Psychology Final Exam Notes

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FALL
2011
Psychology 100
Final Exam Notes
Greta Epstein

Chapter 2: RESEARCH METHODOLOGY
What is Scientific Inquiry?
* A way of finding answers to empirical questions- questions that are answered by observing and measuring * 4 basic goals:
* Describing what happens
* Predicting when it happens
* Controlling what causes it to happen
* Explaining why it happens

* Researchers use a general approach known as the scientific method * Scientific method reflects a dynamic interaction of 3 essential elements: 1. A theory - an explanation or model of how something in the world works 2. A good theory should generate a hypothesis - a specific, testable prediction about the outcome that would best supports the theory. (If the theory is reasonably accurate, the hypothesis should be supported) 3. Once the hypothesis is developed, research must be done- this involved collecting data which tests the hypothesis

* Once research is performed, one returns to the theory and evaluates it. * The theory will either be supported, require modification, or discarded fully. Then the process starts again! * Generally, scientific findings that have replicated outcomes are more reliable. * Replication involves repeating a study and getting the same or similar results

What Are The Types of Studies in Psychological Research?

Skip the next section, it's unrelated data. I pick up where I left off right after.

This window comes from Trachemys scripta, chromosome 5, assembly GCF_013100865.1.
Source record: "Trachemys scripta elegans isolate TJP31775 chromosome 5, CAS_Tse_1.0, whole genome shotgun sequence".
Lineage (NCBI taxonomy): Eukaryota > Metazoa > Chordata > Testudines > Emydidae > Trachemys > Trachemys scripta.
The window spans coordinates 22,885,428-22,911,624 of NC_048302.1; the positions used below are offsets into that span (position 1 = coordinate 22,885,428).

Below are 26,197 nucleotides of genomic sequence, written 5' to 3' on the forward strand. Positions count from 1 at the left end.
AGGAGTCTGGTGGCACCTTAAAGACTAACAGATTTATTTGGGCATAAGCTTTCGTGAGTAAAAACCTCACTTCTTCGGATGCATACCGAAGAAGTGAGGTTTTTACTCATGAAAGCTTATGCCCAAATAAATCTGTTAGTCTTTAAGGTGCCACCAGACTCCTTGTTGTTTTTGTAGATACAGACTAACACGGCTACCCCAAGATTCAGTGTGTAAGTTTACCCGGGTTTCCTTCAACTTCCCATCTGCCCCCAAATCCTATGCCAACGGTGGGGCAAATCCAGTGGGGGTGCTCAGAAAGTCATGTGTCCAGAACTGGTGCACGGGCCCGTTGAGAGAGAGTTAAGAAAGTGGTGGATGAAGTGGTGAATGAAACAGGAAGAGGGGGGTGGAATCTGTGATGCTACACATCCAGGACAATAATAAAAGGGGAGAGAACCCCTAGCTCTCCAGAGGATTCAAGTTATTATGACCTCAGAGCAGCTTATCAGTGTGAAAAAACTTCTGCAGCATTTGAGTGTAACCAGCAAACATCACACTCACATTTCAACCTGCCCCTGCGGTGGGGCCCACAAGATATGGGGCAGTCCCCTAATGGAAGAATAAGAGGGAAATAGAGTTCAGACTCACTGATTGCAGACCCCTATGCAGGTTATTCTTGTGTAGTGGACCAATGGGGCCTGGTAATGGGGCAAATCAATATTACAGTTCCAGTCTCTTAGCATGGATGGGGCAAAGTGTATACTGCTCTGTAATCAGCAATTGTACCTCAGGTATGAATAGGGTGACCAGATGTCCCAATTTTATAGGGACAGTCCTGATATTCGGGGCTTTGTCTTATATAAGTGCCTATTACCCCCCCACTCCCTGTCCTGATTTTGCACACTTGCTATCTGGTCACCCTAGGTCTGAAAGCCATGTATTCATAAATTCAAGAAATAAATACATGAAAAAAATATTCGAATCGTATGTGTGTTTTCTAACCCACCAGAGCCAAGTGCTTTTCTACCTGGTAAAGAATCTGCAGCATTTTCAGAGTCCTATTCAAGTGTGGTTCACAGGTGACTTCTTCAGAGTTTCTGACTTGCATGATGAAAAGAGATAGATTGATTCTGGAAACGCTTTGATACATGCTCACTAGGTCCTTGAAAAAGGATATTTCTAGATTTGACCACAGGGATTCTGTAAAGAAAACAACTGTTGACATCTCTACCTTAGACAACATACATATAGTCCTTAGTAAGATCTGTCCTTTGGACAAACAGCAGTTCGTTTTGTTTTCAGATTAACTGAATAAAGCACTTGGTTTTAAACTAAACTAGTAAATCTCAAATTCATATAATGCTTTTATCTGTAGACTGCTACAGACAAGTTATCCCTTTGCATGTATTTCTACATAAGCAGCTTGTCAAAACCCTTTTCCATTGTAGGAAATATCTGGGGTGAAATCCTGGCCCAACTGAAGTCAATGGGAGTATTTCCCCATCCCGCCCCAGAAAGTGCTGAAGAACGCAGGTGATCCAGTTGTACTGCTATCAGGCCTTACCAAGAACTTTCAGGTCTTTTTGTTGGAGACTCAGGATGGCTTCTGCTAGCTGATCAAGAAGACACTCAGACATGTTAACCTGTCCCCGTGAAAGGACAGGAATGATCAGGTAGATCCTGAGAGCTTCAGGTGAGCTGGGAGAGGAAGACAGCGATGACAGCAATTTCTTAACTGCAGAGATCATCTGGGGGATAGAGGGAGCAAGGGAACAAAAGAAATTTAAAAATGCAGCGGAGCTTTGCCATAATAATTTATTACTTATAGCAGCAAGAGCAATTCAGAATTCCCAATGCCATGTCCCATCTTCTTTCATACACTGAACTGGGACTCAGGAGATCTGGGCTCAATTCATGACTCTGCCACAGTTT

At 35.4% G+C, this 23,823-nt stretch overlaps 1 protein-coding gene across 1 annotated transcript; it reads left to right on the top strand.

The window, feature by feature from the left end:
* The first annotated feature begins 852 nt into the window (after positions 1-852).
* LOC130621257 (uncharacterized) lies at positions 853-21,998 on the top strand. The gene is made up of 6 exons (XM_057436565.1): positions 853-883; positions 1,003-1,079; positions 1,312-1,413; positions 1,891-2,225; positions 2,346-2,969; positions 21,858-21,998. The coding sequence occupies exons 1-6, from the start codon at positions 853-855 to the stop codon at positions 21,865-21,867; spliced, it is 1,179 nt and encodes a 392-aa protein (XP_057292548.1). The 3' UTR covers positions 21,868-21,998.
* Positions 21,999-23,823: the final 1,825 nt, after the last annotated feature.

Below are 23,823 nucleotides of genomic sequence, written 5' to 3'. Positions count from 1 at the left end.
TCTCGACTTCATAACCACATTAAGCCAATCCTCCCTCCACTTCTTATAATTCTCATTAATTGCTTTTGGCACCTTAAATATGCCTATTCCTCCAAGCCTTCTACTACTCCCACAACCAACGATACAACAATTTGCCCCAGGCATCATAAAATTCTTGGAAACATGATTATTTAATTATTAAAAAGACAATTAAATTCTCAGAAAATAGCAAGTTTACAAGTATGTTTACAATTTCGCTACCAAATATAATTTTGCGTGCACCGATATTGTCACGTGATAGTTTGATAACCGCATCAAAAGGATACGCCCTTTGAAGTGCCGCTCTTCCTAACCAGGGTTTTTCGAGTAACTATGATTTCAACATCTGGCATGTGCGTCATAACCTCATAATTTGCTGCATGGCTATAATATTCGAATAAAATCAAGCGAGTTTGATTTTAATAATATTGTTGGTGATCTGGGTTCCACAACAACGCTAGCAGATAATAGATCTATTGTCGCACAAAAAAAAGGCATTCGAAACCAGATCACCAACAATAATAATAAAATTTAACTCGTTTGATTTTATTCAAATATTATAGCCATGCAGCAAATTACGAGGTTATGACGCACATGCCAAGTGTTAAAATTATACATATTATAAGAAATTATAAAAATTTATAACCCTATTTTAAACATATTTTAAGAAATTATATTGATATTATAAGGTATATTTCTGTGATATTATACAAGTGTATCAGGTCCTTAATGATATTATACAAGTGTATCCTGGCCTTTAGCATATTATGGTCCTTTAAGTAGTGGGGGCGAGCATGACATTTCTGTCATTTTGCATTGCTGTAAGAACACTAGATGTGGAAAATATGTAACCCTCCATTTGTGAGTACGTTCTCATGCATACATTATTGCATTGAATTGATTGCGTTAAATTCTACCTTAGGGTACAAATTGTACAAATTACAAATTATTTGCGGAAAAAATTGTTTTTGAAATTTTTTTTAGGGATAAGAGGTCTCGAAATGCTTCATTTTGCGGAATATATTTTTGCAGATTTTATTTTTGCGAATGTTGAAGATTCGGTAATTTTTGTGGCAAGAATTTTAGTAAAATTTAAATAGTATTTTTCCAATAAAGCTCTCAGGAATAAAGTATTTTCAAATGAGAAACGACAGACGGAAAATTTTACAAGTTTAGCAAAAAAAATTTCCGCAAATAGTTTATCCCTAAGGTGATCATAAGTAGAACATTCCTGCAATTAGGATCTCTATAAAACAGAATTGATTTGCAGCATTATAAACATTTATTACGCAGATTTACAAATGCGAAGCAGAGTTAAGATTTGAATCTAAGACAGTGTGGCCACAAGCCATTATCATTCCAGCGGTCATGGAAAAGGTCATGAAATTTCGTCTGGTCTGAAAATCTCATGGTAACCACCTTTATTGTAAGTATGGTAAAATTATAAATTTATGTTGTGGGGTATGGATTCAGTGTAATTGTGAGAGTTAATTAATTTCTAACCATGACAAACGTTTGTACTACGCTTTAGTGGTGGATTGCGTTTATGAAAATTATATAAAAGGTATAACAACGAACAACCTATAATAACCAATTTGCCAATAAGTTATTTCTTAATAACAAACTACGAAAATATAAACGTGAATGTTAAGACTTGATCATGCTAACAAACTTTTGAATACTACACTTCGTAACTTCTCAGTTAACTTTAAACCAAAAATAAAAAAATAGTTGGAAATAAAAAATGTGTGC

* 3 main types:
1. Descriptive
2. Correlational
3. Experimental

* All research involves variables (=anything that can be measured and that can vary)

(1) Descriptive Studies:
* Also called observational studies
* Involve observing an classifying behavior, either with no intervention by the observer (=naturalistic observation), or with intervention by the observer (=participant observation) * Advantages: valuable in early stages of research, when trying to determine if a phenomenon exists * Disadvantages: errors in observation can occur because of an observer's expectations (=observers bias). The observers presence can change the behavior being witnessed (=reactivity) * Longitudinal studies are a type of study that involves observing and classifying developmental changes that occur over time (either with or without the observers intervention) * Cross-sectional studies are a type of study that involves observing and classifying developmental changes that occur within different groups or people at the same time. This is faster and less expensive than longitudinal studies. * Experimenter expectancy effect is the actual change in the behavior of people or animals being observed because of the observer bias

Correlational Studies
* Examines how variables are naturally related in the real world-- without attempt to alter them by the researcher * Advantages: relies on naturally occurring relationships and may take place in a real world setting * Disadvantages: can’t be used to support casual relationships, cant show the direction of the cause/effect relationship between variables- a directionality problem, and an unidentified variable may become involved (third variable problem=when the experimenter cannot directly manipulate the independent variable and therefore can’t be confident that another, unmeasured variable, is not the actual cause of the differences in the dependent variable. Instead A causing B, it is possible that there may be a C.)

Experimental Studies
*...
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